Britain’s rarest wildflower is the star attraction at the Wild About Orchids Festival at Kilnsey Park in the Yorkshire Dales.

The Lady’s Slipper orchid (Cypripedium Calceolus) was thought extinct until a single plant was rediscovered growing in a remote location in the Yorkshire Dales in 1930. Described today as Britain’s rarest wildflower, this beautiful orchid can be seen at Kilnsey Park’s Wild about Orchids Festival from 25 May to 2 June.

The orchid remains closely protected and thrives today, but the privately owned site is too fragile with viewing strictly prohibited.  However, working with Kew Royal Botanic Gardens, a group called the Cypripedium Committee co-ordinates conservation work for the plant.

Lady’s Slipper orchid

Lady’s Slipper orchid

They protect the last known wild orchid and from it propagate new ones that are planted out across northern England. They have successfully reintroduced the orchid back into the countryside on a handful of sites, including the Kilnsey Estate, which is today one of the few places you can see the orchids in the wild. The wild plant is still guarded during its flowering period each year to prevent theft or damage. Its beautiful flower was much sought after and was dug up for gardens and collections as early as the 1600s. It was even sold on local market stalls in Victorian times.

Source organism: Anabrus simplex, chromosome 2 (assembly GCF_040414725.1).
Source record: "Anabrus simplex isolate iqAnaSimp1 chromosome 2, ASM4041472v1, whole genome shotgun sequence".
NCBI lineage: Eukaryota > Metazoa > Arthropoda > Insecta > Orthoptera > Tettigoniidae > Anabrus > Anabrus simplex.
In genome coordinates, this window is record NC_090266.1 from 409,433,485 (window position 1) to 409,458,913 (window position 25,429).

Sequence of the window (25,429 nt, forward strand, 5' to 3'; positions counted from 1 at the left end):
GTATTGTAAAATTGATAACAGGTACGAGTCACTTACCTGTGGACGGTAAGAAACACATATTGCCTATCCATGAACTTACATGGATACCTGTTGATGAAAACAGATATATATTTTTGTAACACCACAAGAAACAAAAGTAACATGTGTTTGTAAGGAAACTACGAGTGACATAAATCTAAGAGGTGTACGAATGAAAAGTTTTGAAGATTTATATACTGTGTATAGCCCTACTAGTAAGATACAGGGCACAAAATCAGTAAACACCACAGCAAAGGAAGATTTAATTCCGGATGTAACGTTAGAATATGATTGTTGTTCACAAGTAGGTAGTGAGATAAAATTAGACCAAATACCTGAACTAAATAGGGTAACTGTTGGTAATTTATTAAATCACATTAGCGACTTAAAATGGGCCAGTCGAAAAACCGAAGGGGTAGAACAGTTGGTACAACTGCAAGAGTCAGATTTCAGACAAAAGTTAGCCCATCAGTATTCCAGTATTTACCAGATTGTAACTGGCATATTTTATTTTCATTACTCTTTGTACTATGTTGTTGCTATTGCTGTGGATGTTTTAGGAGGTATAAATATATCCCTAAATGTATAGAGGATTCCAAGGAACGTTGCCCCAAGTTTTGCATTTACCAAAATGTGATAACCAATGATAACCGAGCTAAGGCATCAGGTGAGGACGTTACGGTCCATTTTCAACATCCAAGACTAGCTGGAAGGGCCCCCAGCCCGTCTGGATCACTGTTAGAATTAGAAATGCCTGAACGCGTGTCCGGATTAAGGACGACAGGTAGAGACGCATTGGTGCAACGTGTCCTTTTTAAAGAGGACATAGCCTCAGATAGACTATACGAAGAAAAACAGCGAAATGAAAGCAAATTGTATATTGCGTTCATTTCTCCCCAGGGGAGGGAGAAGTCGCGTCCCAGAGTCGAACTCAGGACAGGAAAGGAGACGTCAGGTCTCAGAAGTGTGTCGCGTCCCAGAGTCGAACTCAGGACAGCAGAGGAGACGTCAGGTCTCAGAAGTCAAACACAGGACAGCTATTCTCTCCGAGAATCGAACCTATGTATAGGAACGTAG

Jamie Roberts, managing partner at Kilnsey Park, is the fourth generation of the Roberts family to live and work on the Estate. He has worked in conservation for 10 years, most recently as Director of the National Trust on the remote British territory of St Helena in the South Atlantic. There he was responsible for helping to save the Bastard Gumwood, the world’s rarest tree, from extinction.

Jamie said, “The Lady’s Slipper is a particular passion and fascination of mine and has been since childhood. I remember vividly being taken to see the orchid when I was a young boy. I wasn’t told where I was being taken, only that it was a very special plant and that I couldn’t tell anyone else about it. Even at a young age the flower struck me as being incredibly beautiful. I’m one of the lucky ones, because even today the site remains a secret to all but a handful of conservationists.”

The ‘Wild About Orchids’ Festival promises to be a fantastic feast of activities and fun with guided wildflower walks, children’s activities, ‘Meet the Expert’ events, a photography competition and a special ‘Orchid High Tea’ served in the Estate café.

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